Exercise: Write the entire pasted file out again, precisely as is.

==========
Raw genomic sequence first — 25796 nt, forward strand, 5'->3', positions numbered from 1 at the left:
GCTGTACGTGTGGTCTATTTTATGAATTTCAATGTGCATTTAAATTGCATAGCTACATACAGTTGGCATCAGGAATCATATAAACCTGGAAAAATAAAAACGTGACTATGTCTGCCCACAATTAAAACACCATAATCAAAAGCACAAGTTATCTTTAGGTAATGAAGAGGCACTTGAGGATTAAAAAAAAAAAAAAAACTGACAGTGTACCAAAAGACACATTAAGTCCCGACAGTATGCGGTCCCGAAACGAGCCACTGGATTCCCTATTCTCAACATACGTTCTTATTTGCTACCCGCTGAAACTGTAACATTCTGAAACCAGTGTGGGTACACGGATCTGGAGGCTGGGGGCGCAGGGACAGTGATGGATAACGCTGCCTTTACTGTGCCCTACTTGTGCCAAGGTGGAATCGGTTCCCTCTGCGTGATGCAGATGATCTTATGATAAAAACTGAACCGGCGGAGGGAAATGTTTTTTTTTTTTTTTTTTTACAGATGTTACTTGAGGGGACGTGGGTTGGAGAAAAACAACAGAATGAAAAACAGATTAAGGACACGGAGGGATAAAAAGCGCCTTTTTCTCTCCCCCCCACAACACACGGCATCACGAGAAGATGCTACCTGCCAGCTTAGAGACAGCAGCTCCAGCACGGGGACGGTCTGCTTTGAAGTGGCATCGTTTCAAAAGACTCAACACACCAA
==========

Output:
Raw genomic sequence first — 25796 nt, forward strand, 5'->3', positions numbered from 1 at the left:
GCTGTACGTGTGGTCTATTTTATGAATTTCAATGTGCATTTAAATTGCATAGCTACATACAGTTGGCATCAGGAATCATATAAACCTGGAAAAATAAAAACGTGACTATGTCTGCCCACAATTAAAACACCATAATCAAAAGCACAAGTTATCTTTAGGTAATGAAGAGGCACTTGAGGATTAAAAAAAAAAAAAAAACTGACAGTGTACCAAAAGACACATTAAGTCCCGACAGTATGCGGTCCCGAAACGAGCCACTGGATTCCCTATTCTCAACATACGTTCTTATTTGCTACCCGCTGAAACTGTAACATTCTGAAACCAGTGTGGGTACACGGATCTGGAGGCTGGGGGCGCAGGGACAGTGATGGATAACGCTGCCTTTACTGTGCCCTACTTGTGCCAAGGTGGAATCGGTTCCCTCTGCGTGATGCAGATGATCTTATGATAAAAACTGAACCGGCGGAGGGAAATGTTTTTTTTTTTTTTTTTTTACAGATGTTACTTGAGGGGACGTGGGTTGGAGAAAAACAACAGAATGAAAAACAGATTAAGGACACGGAGGGATAAAAAGCGCCTTTTTCTCTCCCCCCCACAACACACGGCATCACGAGAAGATGCTACCTGCCAGCTTAGAGACAGCAGCTCCAGCACGGGGACGGTCTGCTTTGAAGTGGCATCGTTTCAAAAGACTCAACACACCAA